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So you know that show gas monkey garage? Well I was thinking what if I did a business like that with dirtbikes. Do you think this would work if so share your ideas on how to make it work

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How would it work if you limit yourself to one type of product? And what would you be doing to dirtbikes that would make your shop like Gas Monkey Garage? What would you be doing that someone couldn't do themselves?

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Ok let me restate that do you think that I could but dirt bikes like with blown top ends and fix them and then resell them and make a profit and I could do that with four wheelers and trikes

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Only if you got them for cheap enough and didn't have to put too much money into them.  Putting money into a bike to make it run properly isn't going to be a big return on invenstment unless you buy super cheap.  Then you run the risk of it costing more than the bike would be worth, in the end.

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If I made 100 dollars on a bike I would be happy right now a make about 200 a month so I will take any work on the side

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I love Gas Monkey, and it is just about the only show Mother Hen and I watch together . . . other than Game of Thrones (good stuff, seriously).  

 

Obviously there are big differences between what customers of restored cars are looking for vs. dirt bikes, but I would never discourage anyone from trying their hand at a business.

 

If you can provide a valuable service and build a reputation for excellence I could see where you could make some money.  Pick up a few late model wrecks, fix them and sell them and see how it goes.

 

I once bought a bike with a dented clutch cover that "would not turn over" so they thought the motor seized.  Got it for $1,000, put on a new cover and fired her up.  Could have made some dough there.

 

But, I replaced everything on the bike, all bearings, piston, clutch, brakes, chain, sprockets, tires, etc. and serviced the shocks and forks and sold it for what I had into it. . . no way to make money, but lots of fun!  

 

You have nothing to loose by trying.  Good luck!

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The only issue that you might have, compared to larger, more complex vehicles (cars/trucks/etc...) is that a majority of people that ride dirt bikes fix and maintain their own stuff. Granted, there are some people that have no mechanical ability, but the dirt side of fixing motorcycles is probably the smallest segment and percentage of money to gain. On the other hand, if you go into it, just expect to have fun and you will find it more fufilling/less stressful than just focusing on the monetary standpoint of it. Good luck to you!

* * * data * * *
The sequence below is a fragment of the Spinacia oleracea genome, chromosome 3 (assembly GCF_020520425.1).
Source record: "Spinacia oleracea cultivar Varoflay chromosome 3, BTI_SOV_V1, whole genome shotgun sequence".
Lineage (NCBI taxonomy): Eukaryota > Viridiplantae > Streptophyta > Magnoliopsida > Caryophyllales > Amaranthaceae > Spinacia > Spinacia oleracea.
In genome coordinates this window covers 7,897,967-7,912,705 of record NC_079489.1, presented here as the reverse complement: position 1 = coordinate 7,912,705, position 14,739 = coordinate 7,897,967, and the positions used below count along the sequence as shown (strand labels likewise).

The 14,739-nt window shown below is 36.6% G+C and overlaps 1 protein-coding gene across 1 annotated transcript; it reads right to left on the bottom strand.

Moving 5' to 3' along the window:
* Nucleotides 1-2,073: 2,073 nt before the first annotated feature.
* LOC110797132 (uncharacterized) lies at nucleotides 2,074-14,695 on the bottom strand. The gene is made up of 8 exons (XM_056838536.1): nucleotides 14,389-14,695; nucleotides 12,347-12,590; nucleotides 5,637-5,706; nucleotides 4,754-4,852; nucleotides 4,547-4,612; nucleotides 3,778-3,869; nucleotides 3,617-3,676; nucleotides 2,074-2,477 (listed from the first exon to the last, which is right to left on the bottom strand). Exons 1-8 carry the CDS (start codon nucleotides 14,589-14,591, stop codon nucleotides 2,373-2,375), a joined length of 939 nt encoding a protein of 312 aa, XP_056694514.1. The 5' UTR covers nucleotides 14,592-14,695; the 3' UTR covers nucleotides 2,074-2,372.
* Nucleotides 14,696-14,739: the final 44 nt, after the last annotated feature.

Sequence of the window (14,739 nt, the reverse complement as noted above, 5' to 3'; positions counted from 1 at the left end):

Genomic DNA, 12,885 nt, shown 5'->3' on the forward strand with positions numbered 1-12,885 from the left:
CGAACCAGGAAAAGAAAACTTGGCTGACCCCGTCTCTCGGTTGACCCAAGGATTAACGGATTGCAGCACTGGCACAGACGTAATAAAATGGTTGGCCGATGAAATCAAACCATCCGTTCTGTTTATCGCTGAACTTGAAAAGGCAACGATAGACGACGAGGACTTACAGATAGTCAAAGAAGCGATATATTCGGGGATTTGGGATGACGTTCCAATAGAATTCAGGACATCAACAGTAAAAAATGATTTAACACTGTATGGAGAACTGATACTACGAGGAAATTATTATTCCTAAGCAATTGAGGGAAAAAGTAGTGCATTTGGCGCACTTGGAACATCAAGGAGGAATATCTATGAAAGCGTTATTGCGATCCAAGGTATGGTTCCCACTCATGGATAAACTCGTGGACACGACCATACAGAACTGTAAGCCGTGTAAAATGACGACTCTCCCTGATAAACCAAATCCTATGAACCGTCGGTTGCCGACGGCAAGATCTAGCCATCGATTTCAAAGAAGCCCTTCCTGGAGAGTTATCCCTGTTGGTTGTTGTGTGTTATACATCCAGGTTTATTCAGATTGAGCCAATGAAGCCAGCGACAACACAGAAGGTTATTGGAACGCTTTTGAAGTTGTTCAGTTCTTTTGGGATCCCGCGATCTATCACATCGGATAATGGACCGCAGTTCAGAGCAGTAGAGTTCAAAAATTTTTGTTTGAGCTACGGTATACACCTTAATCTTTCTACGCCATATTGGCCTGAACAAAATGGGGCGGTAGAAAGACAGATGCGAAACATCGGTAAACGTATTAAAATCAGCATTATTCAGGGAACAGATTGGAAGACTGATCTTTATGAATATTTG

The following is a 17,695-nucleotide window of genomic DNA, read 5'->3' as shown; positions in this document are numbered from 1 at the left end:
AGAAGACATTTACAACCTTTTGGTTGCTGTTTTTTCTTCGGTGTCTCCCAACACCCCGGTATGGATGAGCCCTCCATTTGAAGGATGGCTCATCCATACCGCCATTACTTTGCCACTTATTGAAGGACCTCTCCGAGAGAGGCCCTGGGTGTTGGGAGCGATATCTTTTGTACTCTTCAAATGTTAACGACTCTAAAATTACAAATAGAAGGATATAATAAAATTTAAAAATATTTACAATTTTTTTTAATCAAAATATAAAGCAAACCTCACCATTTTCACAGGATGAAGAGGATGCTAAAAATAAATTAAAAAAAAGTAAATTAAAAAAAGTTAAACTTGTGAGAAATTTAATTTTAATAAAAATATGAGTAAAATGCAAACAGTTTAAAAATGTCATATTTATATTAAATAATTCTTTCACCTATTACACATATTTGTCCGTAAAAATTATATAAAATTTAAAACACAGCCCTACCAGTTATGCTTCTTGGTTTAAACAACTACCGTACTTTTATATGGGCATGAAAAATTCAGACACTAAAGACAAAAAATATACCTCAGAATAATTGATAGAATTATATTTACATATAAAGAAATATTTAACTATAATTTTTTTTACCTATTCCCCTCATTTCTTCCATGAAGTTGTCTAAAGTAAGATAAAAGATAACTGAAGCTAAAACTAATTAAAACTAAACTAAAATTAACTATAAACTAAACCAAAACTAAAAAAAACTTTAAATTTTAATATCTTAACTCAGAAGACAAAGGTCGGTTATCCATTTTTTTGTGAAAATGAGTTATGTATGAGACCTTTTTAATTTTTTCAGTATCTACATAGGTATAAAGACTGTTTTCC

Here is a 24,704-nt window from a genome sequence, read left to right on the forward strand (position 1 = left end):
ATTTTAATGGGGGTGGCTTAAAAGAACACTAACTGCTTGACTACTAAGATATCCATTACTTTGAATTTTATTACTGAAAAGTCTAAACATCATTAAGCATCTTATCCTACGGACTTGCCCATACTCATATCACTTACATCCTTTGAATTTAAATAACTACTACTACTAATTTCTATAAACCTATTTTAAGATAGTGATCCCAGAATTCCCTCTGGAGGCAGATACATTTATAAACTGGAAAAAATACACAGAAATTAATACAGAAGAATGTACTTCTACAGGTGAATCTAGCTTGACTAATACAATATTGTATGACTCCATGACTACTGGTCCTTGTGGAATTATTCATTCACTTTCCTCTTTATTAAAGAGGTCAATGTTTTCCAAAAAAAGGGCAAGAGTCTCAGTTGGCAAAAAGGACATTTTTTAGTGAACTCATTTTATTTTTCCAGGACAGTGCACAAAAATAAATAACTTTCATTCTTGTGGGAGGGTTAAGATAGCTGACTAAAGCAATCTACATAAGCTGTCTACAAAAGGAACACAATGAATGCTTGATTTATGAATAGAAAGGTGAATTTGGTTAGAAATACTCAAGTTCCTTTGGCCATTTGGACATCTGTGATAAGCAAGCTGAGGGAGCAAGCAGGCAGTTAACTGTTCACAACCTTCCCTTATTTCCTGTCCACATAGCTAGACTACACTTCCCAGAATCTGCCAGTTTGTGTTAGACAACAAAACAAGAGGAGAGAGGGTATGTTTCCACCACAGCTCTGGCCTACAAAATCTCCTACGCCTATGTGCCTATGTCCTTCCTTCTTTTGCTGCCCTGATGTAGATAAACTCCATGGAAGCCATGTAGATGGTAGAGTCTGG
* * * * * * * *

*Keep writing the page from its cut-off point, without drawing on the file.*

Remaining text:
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IDK, but theres no money to be made customizing dirt bikes. 1 person stiffs you and you worked that month for free. Gas Monkey deals with bigger numbers (and is also getting paid per episode)and takes much bigger risks. Cars are a necessity, bikes are a hobby.

Edited by ickfinger

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Ok let me restate that do you think that I could but dirt bikes like with blown top ends and fix them and then resell them and make a profit and I could do that with four wheelers and trikes

no....no.....NO,  HELL NO!!!!!  I have done this a few times, but overall you get screwed!!! How many times have you read an ad about a bike that "just needs a top end", and thought, hmmm good price, I could do that. Now, you run out with your boner, and cash in hand and grab the bike.....You get it home, and tear it down, only to discover the bore is gouged to poop, and the connecting rod bounces up and down like a cheap porn star......Now that cheap only needs a top end cash kaw, just became a money pit, you'll never get out from under